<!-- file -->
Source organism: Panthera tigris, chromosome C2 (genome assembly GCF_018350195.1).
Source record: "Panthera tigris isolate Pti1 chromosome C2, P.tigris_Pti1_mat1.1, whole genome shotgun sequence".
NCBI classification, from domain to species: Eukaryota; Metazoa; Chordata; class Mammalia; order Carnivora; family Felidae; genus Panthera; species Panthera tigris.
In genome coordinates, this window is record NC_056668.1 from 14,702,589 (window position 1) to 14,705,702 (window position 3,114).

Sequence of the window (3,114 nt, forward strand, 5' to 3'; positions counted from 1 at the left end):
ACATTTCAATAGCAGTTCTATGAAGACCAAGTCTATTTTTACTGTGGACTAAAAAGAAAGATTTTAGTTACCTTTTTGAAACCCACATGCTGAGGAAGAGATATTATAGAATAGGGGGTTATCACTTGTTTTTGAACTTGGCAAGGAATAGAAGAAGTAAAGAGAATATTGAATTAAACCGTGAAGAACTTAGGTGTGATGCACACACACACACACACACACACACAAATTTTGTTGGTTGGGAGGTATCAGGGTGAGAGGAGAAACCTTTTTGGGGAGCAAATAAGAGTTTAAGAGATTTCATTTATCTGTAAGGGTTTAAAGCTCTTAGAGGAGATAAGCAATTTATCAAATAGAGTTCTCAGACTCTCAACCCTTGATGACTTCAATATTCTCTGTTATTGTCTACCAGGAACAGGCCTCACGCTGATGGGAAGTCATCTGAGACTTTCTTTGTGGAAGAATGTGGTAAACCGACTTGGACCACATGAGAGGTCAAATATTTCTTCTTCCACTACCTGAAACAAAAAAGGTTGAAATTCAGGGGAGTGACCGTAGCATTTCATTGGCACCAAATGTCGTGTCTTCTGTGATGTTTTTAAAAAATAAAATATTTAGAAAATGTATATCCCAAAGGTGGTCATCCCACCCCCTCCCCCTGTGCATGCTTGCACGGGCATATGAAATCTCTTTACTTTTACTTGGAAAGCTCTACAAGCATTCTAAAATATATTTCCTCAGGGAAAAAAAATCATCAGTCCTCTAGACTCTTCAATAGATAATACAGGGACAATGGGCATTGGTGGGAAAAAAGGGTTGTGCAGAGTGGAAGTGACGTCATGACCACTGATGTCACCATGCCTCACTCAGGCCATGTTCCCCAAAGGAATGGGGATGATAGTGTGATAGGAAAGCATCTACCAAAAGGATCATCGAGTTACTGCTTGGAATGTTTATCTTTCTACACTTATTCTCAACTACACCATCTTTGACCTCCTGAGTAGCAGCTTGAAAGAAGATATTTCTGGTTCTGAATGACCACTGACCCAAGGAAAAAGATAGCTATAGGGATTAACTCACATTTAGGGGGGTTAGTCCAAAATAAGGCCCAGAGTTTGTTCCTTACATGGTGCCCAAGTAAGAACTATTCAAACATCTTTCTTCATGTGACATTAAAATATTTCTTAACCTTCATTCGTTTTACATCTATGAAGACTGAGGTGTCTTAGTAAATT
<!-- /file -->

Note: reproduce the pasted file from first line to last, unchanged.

Source organism: Panthera tigris, chromosome C2 (genome assembly GCF_018350195.1).
Source record: "Panthera tigris isolate Pti1 chromosome C2, P.tigris_Pti1_mat1.1, whole genome shotgun sequence".
NCBI classification, from domain to species: Eukaryota; Metazoa; Chordata; class Mammalia; order Carnivora; family Felidae; genus Panthera; species Panthera tigris.
In genome coordinates, this window is record NC_056668.1 from 14,702,589 (window position 1) to 14,705,702 (window position 3,114).

Sequence of the window (3,114 nt, forward strand, 5' to 3'; positions counted from 1 at the left end):
ACATTTCAATAGCAGTTCTATGAAGACCAAGTCTATTTTTACTGTGGACTAAAAAGAAAGATTTTAGTTACCTTTTTGAAACCCACATGCTGAGGAAGAGATATTATAGAATAGGGGGTTATCACTTGTTTTTGAACTTGGCAAGGAATAGAAGAAGTAAAGAGAATATTGAATTAAACCGTGAAGAACTTAGGTGTGATGCACACACACACACACACACACACACAAATTTTGTTGGTTGGGAGGTATCAGGGTGAGAGGAGAAACCTTTTTGGGGAGCAAATAAGAGTTTAAGAGATTTCATTTATCTGTAAGGGTTTAAAGCTCTTAGAGGAGATAAGCAATTTATCAAATAGAGTTCTCAGACTCTCAACCCTTGATGACTTCAATATTCTCTGTTATTGTCTACCAGGAACAGGCCTCACGCTGATGGGAAGTCATCTGAGACTTTCTTTGTGGAAGAATGTGGTAAACCGACTTGGACCACATGAGAGGTCAAATATTTCTTCTTCCACTACCTGAAACAAAAAAGGTTGAAATTCAGGGGAGTGACCGTAGCATTTCATTGGCACCAAATGTCGTGTCTTCTGTGATGTTTTTAAAAAATAAAATATTTAGAAAATGTATATCCCAAAGGTGGTCATCCCACCCCCTCCCCCTGTGCATGCTTGCACGGGCATATGAAATCTCTTTACTTTTACTTGGAAAGCTCTACAAGCATTCTAAAATATATTTCCTCAGGGAAAAAAAATCATCAGTCCTCTAGACTCTTCAATAGATAATACAGGGACAATGGGCATTGGTGGGAAAAAAGGGTTGTGCAGAGTGGAAGTGACGTCATGACCACTGATGTCACCATGCCTCACTCAGGCCATGTTCCCCAAAGGAATGGGGATGATAGTGTGATAGGAAAGCATCTACCAAAAGGATCATCGAGTTACTGCTTGGAATGTTTATCTTTCTACACTTATTCTCAACTACACCATCTTTGACCTCCTGAGTAGCAGCTTGAAAGAAGATATTTCTGGTTCTGAATGACCACTGACCCAAGGAAAAAGATAGCTATAGGGATTAACTCACATTTAGGGGGGTTAGTCCAAAATAAGGCCCAGAGTTTGTTCCTTACATGGTGCCCAAGTAAGAACTATTCAAACATCTTTCTTCATGTGACATTAAAATATTTCTTAACCTTCATTCGTTTTACATCTATGAAGACTGAGGTGTCTTAGTAAATT